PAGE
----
A Kiwi in the Wild

Searching for Rowi: Ōkarito, Westland

A couple of months ago I entered a competition. The prize included two night’s accommodation in Franz Josef and the opportunity to spend a day with DOC staff tracking rowi or Ōkarito kiwi (Aperyx rowi) in South Ōkarito forest. Because the competition made no allowance for travel to and from Franz, and offered places for five winners (and their partners) I thought I would have a good chance of winning — which turned out to be true.

It’s been a long time since I’ve travelled to Ōkarito. Growing up in Christchurch I used to spend a lot of time on the coast but now it is just far enough away from Dunedin to make a weekend trip a bit uncomfortable. My son, Harry, and I headed over Haast Pass early in the day, making our first stop at Tauperikaka River (Ship Creek). Rental cars and mini vans fill the car park. People mill around the toilet block and the observation tower, and a few stand on the boardwalk that leads over the dunes and through forest to the nearby wetlands. I tell Harry that we used to camp here in the 1970s, that before the road was tar sealed you could put up your tent by the creek and see no one for four or five days. We used to look for eels and there were lots of weka. Somehow, the place, despite all its visitors, seems barren now so we head off to the beach, and walk south. After only a few minutes two Hectors Dolphins surf into view. They are about 100 metres offshore, playing in the break. The sea is so clear, calm and free from chop that it is possible to track their southward passage with ease. Once more I find myself ‘telling’ Harry a story about Hector’s dolphins — how seeing them always reminds me of my dad and the walks we used to do around Godley Head on Lyttelton Harbour. I wish, as I speak, that I could just leave him in peace but I have a need within me that makes me drone on about what places like this used to look like before Lonely Planet came along. It’s as though I need to assert my right to this landscape — that my relationship to the area is more real or deep than that of other people. Being here, now, feels like another piece of my past has been snatched away. Worse, I wonder what’s the point of even bringing Harry to the coast.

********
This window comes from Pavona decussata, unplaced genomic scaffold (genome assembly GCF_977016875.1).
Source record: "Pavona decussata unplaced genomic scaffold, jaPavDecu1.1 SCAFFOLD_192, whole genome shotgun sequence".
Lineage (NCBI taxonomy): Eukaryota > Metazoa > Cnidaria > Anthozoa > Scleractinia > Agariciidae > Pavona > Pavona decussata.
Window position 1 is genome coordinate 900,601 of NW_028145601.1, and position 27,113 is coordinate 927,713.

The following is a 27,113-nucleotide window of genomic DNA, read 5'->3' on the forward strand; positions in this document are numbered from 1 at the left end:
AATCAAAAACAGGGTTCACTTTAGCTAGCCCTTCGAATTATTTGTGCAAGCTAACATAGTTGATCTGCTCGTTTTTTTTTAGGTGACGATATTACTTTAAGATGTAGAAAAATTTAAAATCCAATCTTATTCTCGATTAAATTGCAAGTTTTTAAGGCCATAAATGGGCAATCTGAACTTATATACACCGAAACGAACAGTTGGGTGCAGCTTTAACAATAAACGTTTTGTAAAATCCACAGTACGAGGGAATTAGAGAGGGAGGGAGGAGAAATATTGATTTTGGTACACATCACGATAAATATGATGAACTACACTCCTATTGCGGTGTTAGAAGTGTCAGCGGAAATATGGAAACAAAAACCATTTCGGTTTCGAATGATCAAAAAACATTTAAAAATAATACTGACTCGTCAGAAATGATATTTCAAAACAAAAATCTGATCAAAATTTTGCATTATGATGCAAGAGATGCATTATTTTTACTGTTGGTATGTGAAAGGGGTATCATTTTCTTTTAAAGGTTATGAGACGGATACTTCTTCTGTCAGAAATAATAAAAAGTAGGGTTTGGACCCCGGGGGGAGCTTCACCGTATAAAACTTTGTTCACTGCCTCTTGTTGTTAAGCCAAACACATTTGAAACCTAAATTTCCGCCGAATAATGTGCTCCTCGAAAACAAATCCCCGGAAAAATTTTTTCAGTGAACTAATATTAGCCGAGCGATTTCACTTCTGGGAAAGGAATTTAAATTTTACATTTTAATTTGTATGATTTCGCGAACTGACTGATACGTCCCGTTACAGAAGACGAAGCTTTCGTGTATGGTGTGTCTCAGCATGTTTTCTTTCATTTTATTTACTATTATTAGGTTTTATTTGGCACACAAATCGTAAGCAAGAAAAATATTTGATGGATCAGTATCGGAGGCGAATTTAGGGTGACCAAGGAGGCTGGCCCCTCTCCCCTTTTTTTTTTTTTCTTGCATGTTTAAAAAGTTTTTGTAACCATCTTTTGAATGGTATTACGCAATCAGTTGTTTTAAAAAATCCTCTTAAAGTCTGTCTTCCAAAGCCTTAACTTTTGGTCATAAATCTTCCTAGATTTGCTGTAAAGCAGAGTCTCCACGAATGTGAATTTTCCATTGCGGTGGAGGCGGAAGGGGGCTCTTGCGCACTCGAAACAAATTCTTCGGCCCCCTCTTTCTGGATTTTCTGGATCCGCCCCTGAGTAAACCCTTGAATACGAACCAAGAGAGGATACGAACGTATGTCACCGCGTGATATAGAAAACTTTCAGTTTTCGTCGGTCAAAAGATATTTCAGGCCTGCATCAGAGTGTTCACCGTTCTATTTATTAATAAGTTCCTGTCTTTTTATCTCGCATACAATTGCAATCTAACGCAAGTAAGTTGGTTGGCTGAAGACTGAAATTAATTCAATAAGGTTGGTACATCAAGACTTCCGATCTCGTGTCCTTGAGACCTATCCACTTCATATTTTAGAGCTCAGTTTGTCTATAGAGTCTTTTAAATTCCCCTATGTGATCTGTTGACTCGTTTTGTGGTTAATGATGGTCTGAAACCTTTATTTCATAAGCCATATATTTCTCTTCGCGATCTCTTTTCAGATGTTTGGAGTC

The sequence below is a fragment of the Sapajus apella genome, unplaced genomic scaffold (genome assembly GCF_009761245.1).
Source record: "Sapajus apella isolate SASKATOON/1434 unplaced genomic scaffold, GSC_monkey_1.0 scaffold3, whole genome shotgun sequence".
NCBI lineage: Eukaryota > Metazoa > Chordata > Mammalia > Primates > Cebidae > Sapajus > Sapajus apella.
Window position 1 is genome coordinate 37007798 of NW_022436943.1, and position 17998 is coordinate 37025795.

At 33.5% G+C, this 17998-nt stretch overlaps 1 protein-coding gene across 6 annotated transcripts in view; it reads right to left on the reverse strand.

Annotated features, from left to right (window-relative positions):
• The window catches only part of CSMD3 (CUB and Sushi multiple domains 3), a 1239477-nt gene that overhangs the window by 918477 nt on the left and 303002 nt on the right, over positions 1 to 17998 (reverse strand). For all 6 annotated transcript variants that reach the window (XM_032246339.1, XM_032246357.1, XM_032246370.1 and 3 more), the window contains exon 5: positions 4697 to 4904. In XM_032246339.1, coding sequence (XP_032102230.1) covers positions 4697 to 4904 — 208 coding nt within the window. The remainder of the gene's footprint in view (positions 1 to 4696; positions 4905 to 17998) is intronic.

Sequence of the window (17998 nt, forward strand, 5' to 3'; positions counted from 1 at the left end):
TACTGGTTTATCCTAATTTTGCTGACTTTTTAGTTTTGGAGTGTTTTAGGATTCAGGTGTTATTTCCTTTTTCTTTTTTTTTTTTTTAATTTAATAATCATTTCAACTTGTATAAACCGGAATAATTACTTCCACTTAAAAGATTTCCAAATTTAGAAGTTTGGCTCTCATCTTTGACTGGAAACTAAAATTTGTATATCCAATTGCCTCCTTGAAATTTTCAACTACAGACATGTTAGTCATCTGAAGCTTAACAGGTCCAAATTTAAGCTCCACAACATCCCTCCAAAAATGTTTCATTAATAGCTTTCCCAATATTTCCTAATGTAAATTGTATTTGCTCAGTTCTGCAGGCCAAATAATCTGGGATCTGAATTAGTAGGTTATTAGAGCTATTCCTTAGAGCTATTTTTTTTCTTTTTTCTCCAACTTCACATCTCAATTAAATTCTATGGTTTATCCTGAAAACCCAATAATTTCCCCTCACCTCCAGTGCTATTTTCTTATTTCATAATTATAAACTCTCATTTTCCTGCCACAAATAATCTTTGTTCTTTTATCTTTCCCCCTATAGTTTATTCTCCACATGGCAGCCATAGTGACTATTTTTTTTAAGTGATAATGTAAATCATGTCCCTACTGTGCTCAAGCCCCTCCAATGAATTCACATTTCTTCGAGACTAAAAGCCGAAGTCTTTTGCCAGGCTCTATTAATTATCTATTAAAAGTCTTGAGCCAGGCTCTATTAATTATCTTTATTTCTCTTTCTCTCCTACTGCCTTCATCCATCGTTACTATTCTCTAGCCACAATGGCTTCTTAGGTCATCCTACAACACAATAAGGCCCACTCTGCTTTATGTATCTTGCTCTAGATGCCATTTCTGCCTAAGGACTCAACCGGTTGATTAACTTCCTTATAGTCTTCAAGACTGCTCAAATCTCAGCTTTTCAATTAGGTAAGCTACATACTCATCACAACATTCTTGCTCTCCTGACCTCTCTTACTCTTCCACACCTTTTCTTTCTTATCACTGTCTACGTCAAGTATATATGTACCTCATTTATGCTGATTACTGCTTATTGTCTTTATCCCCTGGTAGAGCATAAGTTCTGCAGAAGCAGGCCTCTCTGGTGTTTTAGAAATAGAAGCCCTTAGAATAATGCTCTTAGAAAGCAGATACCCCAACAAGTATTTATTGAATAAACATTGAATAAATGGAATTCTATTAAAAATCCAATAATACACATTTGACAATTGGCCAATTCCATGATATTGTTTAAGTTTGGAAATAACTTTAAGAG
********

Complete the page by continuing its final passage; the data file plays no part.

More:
On Friday we meet at the DOC visitor centre in Franz Josef. There are ten of us — a crowd —but it seems as if each one of us has the same reaction to seeing the other participants. We all want to be here but we all want to be here alone. It takes around fifteen minutes to drive north along State Highway 6, before heading west at the Ōkarito turnoff. Another ten minutes or so and we pull into a car park by the side of the road. The place is deserted. Following the DOC ranger who carries a telemetry unit, we head straight across the roadside ditch and into conifer-broadleaf forest. Above and around us are tall rimu and kāmahi, nest epiphytes visible in the high branches. Beneath are various tree ferns, ferns, liverworts and fallen, rotting trunks. Kie kie, supplejack and bush lawyer is everywhere. For the first time in years I am not so much walking through the bush, as pushing. The vines grab at my legs. The leaves of the kie kie cut like paper. Within minutes my fingers are bleeding. At this point the bushwalk feels like a bit of a battle and I can’t stop thinking about the early Westland explorers, men like Charlie Douglas and A. P. Harper. I turn to Harry to ask how he is doing and he doesn’t respond. He just stares at me, wordlessly. I don’t talk to him again.